List reveals questions Mueller wants to ask Trump: report

Special counsel Robert MuellerRobert Swan MuellerSasse: US should applaud choice of Mueller to lead Russia probe MORE has reportedly assembled a list of close to 50 questions he wants to ask President TrumpDonald John TrumpRosenstein expected to leave DOJ next month: reports Allies wary of Shanahan's assurances with looming presence of Trump States file lawsuit seeking to block Trump's national emergency declaration MORE as part of his investigation into Russian meddling in the 2016 presidential election. 

The New York Times reported Monday that it obtained a list of the questions, which include inquiries related to Trump’s business dealings, his relationship with Russia and his communications with ex-staffers who have since been caught up in the probe. 

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The questions provide a window into what Mueller is interested in learning from Trump as the special counsel's probe nears the one-year mark.

A handful of the questions focus on communications between Trump or his campaign staffers and Russia. 

Mueller prepared to ask Trump about the well-known meeting at Trump Tower that involved Donald Trump Jr.Donald (Don) John TrumpHouse chairman: Trump lawyers may have given false info about Cohen payments Sarah Sanders says she was interviewed by Mueller's office Trump dismisses Ann Coulter after criticism: 'I hardly know her' MORE and a Russian lawyer, as well as whether the president himself discussed sanctions on Russia or meeting with Russian President Vladimir Putin during the campaign, the Times reported.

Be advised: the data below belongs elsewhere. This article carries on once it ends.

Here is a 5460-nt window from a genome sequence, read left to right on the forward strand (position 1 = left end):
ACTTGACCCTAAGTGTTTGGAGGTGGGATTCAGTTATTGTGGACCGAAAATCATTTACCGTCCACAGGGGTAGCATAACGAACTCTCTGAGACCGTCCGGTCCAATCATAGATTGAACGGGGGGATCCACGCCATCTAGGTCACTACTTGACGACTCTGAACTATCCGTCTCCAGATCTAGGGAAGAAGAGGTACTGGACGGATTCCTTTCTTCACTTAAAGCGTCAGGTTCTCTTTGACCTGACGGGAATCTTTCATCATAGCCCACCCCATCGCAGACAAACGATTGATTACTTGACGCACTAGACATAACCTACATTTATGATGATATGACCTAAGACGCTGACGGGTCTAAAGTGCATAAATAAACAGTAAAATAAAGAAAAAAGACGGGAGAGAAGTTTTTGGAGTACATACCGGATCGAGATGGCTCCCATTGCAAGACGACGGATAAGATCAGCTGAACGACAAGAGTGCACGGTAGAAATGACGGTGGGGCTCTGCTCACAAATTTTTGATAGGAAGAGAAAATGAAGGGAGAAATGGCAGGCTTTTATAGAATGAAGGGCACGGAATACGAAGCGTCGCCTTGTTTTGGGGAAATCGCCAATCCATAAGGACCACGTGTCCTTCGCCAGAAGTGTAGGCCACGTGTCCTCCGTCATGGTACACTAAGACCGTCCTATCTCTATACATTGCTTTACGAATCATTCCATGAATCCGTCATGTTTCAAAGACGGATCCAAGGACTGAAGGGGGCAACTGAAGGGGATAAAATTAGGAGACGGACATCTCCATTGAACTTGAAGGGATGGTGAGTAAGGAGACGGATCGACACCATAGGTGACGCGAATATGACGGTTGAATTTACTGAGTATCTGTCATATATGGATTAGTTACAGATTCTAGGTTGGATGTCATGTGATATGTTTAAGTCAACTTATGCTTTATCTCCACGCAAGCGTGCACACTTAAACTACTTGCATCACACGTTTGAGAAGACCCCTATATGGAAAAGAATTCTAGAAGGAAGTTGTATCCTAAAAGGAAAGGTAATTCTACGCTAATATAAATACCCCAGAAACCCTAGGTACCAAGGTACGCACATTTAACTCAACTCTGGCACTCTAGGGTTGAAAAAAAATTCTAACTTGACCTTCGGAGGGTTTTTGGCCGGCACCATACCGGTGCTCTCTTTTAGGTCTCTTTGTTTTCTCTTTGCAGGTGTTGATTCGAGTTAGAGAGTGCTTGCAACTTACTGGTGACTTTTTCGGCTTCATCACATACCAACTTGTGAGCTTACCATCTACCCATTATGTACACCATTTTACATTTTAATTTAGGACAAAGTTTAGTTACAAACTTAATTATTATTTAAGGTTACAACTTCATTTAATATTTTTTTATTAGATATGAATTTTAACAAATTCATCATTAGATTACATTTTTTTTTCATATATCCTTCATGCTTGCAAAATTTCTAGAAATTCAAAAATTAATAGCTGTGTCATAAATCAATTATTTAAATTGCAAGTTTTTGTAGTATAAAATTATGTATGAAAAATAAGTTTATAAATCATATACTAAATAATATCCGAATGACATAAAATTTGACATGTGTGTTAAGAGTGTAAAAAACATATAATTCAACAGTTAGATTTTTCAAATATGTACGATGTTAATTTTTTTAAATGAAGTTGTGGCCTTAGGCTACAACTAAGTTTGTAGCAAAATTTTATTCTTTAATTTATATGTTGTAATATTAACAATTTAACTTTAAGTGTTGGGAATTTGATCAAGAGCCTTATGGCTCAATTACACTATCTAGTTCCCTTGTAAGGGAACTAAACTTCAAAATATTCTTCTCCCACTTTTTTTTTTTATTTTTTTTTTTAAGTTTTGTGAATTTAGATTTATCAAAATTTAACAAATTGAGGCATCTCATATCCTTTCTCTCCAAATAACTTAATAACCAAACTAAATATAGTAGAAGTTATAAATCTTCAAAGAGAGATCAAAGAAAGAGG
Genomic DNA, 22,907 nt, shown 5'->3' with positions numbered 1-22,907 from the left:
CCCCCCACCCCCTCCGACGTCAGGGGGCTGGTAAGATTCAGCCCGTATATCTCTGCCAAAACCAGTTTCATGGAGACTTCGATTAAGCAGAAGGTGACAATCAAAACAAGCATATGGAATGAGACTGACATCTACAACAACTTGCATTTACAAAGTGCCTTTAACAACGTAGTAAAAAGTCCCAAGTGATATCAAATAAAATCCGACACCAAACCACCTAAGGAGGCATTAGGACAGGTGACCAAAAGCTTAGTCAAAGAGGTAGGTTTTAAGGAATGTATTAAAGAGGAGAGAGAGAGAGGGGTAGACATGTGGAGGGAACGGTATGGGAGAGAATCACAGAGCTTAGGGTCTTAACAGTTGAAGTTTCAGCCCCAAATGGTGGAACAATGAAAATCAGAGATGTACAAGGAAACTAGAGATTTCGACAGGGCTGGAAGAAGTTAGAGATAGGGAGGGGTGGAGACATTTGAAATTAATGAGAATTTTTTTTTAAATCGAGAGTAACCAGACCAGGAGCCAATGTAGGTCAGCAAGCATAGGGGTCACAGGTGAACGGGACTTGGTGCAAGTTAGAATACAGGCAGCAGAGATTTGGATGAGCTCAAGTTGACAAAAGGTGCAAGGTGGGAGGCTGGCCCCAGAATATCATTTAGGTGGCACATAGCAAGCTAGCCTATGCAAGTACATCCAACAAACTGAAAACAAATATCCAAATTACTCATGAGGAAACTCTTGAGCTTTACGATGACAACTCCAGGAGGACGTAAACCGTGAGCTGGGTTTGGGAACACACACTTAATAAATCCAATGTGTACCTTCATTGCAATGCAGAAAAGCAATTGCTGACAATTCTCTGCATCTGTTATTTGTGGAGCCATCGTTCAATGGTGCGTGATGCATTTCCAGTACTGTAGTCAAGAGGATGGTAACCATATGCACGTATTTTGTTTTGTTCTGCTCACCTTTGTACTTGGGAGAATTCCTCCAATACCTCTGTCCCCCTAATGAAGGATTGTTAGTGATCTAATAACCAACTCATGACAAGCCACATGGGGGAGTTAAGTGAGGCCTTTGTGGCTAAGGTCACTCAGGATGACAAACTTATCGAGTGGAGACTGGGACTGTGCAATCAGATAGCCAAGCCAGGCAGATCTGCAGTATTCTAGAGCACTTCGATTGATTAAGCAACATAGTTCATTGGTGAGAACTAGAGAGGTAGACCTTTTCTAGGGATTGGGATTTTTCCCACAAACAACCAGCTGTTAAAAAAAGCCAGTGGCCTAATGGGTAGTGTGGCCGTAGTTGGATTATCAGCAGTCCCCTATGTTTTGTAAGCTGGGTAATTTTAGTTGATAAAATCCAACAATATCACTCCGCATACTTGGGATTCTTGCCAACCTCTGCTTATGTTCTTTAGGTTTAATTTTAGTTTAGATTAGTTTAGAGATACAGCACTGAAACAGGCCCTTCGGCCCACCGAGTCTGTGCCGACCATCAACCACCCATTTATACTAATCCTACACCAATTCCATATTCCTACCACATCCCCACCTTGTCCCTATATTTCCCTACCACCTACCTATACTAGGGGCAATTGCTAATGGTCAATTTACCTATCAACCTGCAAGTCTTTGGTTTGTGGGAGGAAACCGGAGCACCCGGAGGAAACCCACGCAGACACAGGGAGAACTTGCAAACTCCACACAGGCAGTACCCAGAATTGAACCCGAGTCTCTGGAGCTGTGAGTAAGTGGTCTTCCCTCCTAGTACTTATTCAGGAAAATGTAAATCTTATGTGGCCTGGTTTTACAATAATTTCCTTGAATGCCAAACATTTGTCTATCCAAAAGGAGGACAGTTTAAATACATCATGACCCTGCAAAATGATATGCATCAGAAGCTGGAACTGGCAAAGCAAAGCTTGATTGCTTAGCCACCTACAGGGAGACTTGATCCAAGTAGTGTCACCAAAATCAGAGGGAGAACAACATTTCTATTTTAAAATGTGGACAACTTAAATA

In addition, Mueller reportedly planned to ask, "What knowledge did you have of any outreach by your campaign, including by Paul ManafortPaul John ManafortRoger Stone shares, quickly deletes Instagram photo of federal judge on his case Mueller probe figures use fame to pay bills Mueller subpoenas former Cambridge Analytica employee MORE, to Russia about potential assistance to the campaign?”

Manafort, Trump's former campaign chairman who is set to go on trial in the Mueller probe in the coming months, has not yet been linked publicly to any campaign outreach to Russia. 

Another question focuses on what Trump knew, if anything, about Russian hacking during the presidential race. Trump during the 2016 campaign praised WikiLeaks for disseminating hacked emails from Democratic nominee Hillary ClintonHillary Diane Rodham ClintonRoger Stone shares, quickly deletes Instagram photo of federal judge on his case Barack, Michelle Obama expected to refrain from endorsing in 2020 Dem primary: report Why the national emergency? A second term may be Trump’s only shield from an indictment MORE's campaign and called on Russia to find her deleted emails from her time as secretary of State.

Several of Mueller's reported questions also focus on Trump's decisions to fire former national security adviser Michael Flynn and former FBI Director James ComeyJames Brien ComeyWarren: Officials have duty ‘to invoke 25th amendment’ if they think Trump is unfit McCabe: Trump 'may have' committed a crime in blocking Russia probe Trump: 'Disgraced' McCabe, Rosenstein look like they were planning 'very illegal act' MORE.